Radical Obama: Anti-American Militarism

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Indeed, the most pervasive malady of the collegiate system specifically, and the American experience generally, is that elaborate patterns of knowledge and theory have been disembodied from individual choices and government policy. What the members of ARA and SAM try to do is infuse what they have learned about the current situation, bring the words of that formidable roster on the face of Butler Library, names like Thoreau, Jefferson, and Whitman, to bear on the twisted logic of which we are today a part. By adding their energy and effort in order to enhance the possibility of a decent world, they may help deprive us of a spectacular experience — that of war. But then, there are some things we shouldnt have to live through in order to want to avoid the experience.

Give up? Radical student Barack Obama:

During the campaign, I wrote a piece called Why Wont Obama Talk About Columbia? — The years he wont discuss may explain the Ayers tie he keeps lying about. So now, nearly six months into the Obama presidency, the mainstream media has finally done a bit of the candidate background reporting it declined to do during the campaign — other than in Wasilla — and whaddya know? The New York Times unearthed a 1983 article called, Breaking the War Mentality, that Columbia student Barack Obama wrote for a campus newspaper. The article shows that Obama dreaded American militarism and its military-industrial interests, while effusing enthusiasm for the dangerously delusional nuclear-freeze movement.

But surely Obama has come a long way since his college days, right?

President Obama, however, has mixed feelings about the missile-defense plan. The New York Times reported in March that the president “sent a secret letter to Russia’s president last month suggesting that he would back off deploying a new missile defense system in Eastern Europe if Moscow would help him stop Iran from developing long-range weapons.”

The Russians, for their part, have intimated that there will be no “resetting” of their diplomacy unless the United States drops the missile-defense plan. Secretary of Defense Robert Gates has suggested that, in light of developments in Iran, Russia may be amenable to a plan involving Russian collaboration of some kind or another. But anything other than token cooperation would quite obviously be undesirable from the point of view of both the United States and Poland. The Russians, sensing this, have poured cold water on the idea.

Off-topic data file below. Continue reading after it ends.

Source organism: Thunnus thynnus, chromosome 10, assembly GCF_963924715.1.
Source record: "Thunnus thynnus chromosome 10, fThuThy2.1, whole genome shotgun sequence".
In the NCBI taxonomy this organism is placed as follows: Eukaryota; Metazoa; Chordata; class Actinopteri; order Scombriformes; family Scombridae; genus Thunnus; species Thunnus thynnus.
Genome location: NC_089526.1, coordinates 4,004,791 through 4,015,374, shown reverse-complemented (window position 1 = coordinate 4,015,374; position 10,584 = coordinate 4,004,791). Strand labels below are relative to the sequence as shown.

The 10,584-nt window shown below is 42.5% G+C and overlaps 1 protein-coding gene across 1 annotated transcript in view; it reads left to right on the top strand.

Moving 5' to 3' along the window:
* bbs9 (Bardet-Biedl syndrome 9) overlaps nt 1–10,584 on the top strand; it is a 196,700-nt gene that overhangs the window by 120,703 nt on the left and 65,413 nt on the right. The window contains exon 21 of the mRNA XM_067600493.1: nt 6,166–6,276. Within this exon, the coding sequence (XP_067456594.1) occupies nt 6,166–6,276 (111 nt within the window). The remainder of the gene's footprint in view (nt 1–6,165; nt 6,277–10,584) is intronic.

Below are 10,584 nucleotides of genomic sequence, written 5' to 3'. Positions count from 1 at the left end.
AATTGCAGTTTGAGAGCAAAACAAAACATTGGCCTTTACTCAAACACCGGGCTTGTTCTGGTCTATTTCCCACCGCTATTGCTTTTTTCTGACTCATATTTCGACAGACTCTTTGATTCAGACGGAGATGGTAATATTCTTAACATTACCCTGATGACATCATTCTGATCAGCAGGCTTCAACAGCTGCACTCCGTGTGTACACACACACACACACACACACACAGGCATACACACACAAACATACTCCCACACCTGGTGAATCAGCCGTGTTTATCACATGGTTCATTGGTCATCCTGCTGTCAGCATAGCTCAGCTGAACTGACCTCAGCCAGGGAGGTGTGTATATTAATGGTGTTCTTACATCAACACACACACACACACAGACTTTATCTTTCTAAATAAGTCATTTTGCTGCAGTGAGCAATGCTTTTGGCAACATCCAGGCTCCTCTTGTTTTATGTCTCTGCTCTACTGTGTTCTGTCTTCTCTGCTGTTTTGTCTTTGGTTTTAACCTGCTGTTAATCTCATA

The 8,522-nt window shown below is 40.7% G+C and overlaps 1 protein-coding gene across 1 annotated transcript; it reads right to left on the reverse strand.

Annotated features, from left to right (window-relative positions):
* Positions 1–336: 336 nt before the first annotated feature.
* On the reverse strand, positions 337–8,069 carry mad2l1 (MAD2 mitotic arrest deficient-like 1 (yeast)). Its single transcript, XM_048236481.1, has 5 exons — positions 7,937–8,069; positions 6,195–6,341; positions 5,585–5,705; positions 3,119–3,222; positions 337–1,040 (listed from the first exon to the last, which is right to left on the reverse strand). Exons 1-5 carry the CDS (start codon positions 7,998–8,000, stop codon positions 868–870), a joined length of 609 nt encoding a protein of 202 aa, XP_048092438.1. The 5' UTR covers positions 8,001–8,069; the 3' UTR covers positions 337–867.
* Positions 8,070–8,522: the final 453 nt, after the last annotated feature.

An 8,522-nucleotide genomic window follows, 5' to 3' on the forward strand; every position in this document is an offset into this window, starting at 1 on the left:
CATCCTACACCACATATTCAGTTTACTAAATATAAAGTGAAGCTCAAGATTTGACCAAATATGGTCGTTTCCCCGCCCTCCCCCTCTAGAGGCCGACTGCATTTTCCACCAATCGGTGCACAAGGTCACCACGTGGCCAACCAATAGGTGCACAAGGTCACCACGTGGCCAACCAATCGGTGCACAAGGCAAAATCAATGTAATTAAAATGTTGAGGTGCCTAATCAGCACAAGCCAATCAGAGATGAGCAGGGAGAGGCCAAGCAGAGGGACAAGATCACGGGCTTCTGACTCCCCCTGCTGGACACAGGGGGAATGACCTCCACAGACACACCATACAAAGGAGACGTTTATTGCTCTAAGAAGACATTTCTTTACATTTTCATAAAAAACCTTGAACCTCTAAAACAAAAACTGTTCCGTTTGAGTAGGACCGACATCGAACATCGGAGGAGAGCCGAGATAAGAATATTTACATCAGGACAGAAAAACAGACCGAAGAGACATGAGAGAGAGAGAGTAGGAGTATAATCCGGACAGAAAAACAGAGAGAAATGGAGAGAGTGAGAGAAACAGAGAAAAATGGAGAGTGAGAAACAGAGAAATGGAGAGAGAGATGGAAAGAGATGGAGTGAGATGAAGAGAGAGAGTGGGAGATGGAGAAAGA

If the president scraps missile defense for Poland, or if he drags his feet in implementing it, he will have done more than leave an ally in the lurch and raise doubts about the value of American promises. He risks giving the impression that America is wavering in its commitment to the “liberties of Europe.”

Sigh! Sadly, here is the naivete!

In the interview, the president described his agenda as the best way to move forward in a turbulent world.

“It’s naïve for us to think,” he said, “that we can grow our nuclear stockpiles, the Russians continue to grow their nuclear stockpiles, and our allies grow their nuclear stockpiles, and that in that environment we’re going to be able to pressure countries like Iran and North Korea not to pursue nuclear weapons themselves.”
And how does Obama propose to deal with Iran and North Korea? How else? Negotiations!
“We tried the unilateral way, in the Bush years, and it didn’t work,” a senior administration official said recently. “What we are trying is a fundamental change, a different view that says our security can be enhanced by arms control. There was a view for the past few years that treaties only constrained the good actors and not the bad actors.”

Beyond the first step — deep cuts in American and Russian arsenals — is an agenda that has already provoked stirrings of discontent at home and abroad.

So, as the evil dictators of the world are rushing to arm themselves with nukes, America is drawing down. Wishful thinkingdangerous wishful thinking. God help us!